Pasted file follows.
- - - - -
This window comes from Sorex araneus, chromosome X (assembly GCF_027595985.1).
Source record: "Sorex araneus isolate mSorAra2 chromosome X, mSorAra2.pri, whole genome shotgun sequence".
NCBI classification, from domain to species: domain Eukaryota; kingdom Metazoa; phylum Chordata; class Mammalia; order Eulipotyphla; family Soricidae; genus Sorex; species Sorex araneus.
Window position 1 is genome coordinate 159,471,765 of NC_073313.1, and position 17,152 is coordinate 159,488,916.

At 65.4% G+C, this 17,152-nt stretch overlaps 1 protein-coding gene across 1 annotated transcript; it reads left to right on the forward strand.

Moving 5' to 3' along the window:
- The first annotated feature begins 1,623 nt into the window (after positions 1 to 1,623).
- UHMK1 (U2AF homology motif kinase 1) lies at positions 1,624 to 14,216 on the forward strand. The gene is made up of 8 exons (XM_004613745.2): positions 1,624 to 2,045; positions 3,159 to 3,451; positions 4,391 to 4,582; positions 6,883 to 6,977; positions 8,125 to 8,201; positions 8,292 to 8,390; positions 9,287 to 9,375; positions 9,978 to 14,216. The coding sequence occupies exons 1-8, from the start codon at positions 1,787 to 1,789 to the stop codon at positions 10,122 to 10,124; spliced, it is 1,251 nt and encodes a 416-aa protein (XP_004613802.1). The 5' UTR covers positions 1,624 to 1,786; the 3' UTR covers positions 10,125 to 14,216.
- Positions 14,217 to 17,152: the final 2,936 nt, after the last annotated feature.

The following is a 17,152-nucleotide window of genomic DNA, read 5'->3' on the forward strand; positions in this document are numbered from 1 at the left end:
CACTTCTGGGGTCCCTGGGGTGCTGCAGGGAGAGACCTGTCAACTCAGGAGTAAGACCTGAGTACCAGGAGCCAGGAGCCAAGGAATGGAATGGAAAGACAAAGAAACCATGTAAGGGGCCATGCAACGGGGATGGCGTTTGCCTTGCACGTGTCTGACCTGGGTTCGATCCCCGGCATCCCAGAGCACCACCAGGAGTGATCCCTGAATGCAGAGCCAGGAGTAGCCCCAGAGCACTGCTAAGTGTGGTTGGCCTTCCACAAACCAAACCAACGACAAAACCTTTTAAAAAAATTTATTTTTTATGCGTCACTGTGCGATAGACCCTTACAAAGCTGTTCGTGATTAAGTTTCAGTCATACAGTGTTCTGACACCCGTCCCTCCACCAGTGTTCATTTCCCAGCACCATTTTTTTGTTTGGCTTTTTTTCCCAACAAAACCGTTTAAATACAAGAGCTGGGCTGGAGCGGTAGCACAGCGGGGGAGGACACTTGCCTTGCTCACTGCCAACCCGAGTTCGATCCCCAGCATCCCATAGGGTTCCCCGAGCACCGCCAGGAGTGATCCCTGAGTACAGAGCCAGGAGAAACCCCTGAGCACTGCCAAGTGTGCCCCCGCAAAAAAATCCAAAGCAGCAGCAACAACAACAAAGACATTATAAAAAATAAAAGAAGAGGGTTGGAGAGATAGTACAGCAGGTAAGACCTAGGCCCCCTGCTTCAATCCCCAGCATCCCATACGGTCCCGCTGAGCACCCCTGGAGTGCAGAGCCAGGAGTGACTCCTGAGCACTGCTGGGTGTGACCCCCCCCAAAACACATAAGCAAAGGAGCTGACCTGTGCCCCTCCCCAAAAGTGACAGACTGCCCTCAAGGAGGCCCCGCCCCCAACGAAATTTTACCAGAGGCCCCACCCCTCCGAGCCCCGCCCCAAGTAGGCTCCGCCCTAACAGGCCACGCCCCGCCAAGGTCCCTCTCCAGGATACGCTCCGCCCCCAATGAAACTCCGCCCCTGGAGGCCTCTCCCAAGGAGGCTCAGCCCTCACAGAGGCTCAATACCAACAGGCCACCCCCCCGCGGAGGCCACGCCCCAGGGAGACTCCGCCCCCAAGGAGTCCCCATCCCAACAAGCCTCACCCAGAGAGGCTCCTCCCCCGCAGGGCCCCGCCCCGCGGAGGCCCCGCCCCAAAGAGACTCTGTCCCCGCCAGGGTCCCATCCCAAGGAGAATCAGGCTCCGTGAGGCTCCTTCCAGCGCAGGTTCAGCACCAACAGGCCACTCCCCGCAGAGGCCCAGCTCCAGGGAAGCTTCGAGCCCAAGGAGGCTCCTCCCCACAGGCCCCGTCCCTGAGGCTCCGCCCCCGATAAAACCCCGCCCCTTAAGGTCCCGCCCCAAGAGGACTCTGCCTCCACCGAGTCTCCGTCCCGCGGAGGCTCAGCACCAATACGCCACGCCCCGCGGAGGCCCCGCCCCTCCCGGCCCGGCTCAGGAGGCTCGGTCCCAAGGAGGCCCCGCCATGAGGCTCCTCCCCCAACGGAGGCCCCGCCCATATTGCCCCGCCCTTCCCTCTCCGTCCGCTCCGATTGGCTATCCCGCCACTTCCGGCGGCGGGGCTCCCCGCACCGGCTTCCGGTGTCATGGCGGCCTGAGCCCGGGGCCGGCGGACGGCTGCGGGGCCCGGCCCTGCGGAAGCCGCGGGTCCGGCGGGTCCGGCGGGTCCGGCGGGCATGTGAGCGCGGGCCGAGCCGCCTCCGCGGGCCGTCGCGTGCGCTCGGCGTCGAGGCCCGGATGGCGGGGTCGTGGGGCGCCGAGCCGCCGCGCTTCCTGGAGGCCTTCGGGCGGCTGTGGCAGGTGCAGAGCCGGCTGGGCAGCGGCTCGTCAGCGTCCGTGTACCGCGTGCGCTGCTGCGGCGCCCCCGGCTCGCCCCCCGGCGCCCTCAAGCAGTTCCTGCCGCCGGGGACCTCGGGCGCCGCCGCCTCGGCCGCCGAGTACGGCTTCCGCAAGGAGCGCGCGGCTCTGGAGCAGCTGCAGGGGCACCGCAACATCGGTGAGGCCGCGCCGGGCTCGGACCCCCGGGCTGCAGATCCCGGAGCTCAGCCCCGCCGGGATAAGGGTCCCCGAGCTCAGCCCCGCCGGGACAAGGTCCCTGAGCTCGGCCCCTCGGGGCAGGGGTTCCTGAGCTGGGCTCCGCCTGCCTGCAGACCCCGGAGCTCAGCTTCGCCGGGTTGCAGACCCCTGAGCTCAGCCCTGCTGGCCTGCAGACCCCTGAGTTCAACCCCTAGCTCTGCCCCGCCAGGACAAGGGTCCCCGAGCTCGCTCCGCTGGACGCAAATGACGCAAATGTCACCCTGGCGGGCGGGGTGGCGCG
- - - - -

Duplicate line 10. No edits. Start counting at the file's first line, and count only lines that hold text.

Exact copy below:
The following is a 17,152-nucleotide window of genomic DNA, read 5'->3' on the forward strand; positions in this document are numbered from 1 at the left end: